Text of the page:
In the novel Brave New World by Aldous Huxley, one of the main characters that is presented to the readers is Bernard Marx. What this character’s name brings to the mind of the reader, and surely the intention too of the author, is the historical figure Karl Marx who wrote the book Communist Manifesto. In the book, Bernard Marx is described as a hypnotic specialist at the Hatchery and Conditioning Centre in the modern world. He belongs to the Alpha caste though his physical features do not fit him to be in this caste.
Those who are Alphas are known to be tall but Bernard is rather short. Furthermore, he acts as an outcast amongst his social group. As Alphas are expected to be sporty in their manner and orientation, he does not participate in this leisure activity. This is the reason why he is seen as odd by the people around him (Huxley 38). As the novel progresses, the reader sees Bernard Marx as a loner and unhappy. The social group that he moves around with sees him as a rebel and a non-conformist. He questions the system of the World State and wants to fight for his individuality.
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In some ways, he is seen as someone who always wants to go against the system. He can be termed as a protestor to put it in another way. But this thing changes when one time he goes to the Reservation (Huxley 45) where he meets John who is considered a savage by the World State. When he brings the latter to London, he instantly gains a popularity he never experienced before. He becomes outgoing and happy to participate in the activities in the World State. This participative attitude of Bernard Marx in the new society will only changed when John refuses to be part of his agenda.
The reader sees again that Marx returns to his old, protestor way. The World Controller sees that he has not changed and in the end he is thrown out of the World State to be deported to Iceland (Huxley 98). What can we see then in the character of Bernard Marx? We can conclude then that the protest attitude of him is not borne out of intellectual or of moral form in origin. The best term that we can see to it is that his act of his being a non-conformist among his social group originates from a personal and social one.
I make this conclusion to the nature of his character since his being alone surely must have stemmed from his being short as an Alpha. As mentioned above, Alphas are designed to be tall but Marx is not. His manifestation of being a protestor comes from his anger of being not accepted fully by his peers, of being different from them. So in effect he sees no point of participating in all the activities that are expected of his caste. When an opportunity is presented to him that he can be accepted and even become popular, his attitude towards the World State suddenly changed.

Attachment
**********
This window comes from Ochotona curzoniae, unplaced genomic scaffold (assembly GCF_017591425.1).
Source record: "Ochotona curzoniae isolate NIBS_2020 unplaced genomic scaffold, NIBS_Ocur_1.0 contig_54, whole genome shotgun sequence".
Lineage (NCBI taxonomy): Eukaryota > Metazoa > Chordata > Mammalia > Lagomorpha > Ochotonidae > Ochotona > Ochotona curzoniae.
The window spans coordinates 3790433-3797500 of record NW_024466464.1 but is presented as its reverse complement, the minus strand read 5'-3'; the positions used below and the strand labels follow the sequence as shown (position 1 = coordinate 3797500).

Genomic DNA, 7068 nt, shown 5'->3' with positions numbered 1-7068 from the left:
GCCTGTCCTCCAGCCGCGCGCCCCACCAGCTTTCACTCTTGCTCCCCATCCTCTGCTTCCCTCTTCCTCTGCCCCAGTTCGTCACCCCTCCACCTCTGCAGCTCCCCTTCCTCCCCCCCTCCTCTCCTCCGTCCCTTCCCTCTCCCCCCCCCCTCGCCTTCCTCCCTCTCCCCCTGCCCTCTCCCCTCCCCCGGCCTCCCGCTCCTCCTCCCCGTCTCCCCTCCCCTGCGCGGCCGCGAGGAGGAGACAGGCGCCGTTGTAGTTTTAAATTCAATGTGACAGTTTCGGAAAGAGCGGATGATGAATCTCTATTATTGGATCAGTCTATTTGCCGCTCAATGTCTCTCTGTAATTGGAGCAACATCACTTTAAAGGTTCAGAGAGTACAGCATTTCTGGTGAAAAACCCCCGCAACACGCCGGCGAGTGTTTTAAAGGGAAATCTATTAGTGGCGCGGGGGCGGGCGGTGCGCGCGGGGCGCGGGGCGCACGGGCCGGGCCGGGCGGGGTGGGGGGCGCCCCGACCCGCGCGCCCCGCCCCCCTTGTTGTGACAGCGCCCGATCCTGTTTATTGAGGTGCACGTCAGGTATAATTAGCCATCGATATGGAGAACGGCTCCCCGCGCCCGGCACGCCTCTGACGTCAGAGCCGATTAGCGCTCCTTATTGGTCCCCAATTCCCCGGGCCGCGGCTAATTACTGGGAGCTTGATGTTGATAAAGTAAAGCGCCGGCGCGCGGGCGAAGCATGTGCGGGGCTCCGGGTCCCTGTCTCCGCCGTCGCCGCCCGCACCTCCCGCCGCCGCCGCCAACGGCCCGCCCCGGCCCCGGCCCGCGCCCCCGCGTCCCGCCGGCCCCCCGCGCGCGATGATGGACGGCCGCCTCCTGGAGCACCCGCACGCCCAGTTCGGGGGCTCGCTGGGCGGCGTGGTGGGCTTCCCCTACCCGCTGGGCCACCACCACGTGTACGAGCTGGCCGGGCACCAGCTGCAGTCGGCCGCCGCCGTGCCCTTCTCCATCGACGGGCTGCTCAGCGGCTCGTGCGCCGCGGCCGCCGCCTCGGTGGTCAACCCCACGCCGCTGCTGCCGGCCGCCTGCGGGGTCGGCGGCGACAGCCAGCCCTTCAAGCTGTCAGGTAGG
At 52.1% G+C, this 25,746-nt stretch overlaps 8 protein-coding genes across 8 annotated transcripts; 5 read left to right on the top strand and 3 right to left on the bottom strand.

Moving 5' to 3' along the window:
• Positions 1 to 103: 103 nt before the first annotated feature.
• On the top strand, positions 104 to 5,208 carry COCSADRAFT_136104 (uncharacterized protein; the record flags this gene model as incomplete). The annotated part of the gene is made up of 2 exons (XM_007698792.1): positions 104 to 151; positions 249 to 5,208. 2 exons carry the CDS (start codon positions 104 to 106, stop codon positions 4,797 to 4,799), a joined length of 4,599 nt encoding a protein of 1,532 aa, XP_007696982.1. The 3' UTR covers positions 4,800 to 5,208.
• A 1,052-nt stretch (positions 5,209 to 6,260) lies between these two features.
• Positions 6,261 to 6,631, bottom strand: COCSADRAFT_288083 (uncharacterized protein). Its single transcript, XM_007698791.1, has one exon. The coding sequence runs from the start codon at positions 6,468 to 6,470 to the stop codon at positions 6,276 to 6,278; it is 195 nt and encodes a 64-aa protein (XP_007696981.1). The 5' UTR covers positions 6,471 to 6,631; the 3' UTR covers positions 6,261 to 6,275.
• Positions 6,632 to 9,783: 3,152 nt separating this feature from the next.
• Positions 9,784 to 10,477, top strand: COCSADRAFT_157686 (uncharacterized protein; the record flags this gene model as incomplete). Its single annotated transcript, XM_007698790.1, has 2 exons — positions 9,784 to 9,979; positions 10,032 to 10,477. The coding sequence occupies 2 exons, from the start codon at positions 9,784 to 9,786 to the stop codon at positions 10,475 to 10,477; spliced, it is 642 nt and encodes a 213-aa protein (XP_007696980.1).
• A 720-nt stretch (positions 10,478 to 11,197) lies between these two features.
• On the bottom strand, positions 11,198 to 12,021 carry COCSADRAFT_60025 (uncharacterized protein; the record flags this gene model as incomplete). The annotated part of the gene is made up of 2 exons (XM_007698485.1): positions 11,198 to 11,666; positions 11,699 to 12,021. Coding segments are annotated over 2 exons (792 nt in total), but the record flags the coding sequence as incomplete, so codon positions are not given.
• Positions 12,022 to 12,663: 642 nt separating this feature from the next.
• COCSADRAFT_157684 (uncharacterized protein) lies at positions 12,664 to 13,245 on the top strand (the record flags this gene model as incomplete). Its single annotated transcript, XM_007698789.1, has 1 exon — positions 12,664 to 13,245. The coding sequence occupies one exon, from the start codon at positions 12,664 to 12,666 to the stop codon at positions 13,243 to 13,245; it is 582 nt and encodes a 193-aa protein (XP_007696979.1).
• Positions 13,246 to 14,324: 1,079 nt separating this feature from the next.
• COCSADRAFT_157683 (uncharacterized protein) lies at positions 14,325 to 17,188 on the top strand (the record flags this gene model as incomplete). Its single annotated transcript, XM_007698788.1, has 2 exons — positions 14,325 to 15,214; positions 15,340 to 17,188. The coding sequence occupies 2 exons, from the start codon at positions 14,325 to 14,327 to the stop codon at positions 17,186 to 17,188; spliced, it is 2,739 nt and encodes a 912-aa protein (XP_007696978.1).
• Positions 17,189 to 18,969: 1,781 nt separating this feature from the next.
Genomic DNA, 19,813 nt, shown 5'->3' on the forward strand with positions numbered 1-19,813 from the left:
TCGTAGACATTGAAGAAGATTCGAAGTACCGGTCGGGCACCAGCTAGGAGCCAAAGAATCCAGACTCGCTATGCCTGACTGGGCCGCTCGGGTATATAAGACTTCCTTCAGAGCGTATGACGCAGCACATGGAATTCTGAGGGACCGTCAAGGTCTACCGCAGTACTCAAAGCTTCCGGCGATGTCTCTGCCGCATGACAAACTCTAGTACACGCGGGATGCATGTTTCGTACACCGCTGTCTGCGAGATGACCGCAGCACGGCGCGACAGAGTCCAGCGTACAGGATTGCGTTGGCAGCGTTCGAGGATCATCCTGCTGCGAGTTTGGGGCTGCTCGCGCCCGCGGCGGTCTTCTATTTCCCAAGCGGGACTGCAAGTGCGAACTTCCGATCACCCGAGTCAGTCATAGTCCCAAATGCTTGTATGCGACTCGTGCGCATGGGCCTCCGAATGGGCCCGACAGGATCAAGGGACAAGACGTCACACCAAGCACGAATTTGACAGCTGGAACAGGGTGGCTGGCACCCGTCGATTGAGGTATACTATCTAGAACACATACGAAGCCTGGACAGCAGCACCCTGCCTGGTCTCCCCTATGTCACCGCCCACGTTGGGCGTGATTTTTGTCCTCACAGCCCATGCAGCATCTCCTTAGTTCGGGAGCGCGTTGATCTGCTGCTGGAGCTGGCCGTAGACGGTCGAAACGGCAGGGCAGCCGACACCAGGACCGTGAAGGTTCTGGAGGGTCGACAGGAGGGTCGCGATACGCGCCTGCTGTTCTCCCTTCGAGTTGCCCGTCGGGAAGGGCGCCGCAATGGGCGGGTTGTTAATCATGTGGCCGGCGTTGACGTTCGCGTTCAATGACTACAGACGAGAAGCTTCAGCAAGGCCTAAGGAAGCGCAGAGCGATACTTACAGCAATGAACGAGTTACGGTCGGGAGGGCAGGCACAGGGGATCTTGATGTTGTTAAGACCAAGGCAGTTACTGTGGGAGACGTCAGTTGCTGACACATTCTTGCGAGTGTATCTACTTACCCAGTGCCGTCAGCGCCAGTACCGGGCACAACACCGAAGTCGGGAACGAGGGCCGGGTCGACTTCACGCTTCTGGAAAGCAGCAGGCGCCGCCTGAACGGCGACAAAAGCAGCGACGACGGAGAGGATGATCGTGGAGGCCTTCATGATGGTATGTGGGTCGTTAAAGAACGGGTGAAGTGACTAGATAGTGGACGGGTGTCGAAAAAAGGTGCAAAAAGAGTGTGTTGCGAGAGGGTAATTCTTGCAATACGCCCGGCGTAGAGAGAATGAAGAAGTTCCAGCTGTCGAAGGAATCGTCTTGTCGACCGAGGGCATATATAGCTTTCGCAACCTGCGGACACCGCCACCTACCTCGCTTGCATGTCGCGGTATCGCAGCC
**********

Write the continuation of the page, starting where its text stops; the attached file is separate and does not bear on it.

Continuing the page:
“Success went fizzily to Bernard's head, and in the process completely reconciled him … to a world which, up till then, he had found very unsatisfactory“ (Huxley 66). This opportunity is when he brings John to London and quickly gains popularity (Huxley 66). Still, Marx goes back to his old ways when the chance to become popular slips to his hands upon John’s rejections of his agenda. In the end, he is deported to Iceland against his protests. The moral of the character of Marx then is that he is a hypocrite in his being a non-conformists and critic of the ways of the World State.
His criticism of the system in the society that he lives in stems from the rejection he gets from his being physically different from his social group. We can thus sum up that the flaws that he sees in the World System are not genuine. The order of the World State will be a defect as far as Marx is concerned up until he is not accepted as part of his social group. When this has changed it is only then that he can truly feel a part of the new society. Works Cited Huxley, Aldous. Brave New World. New York: HarperCollins Publisher Inc. ,1998
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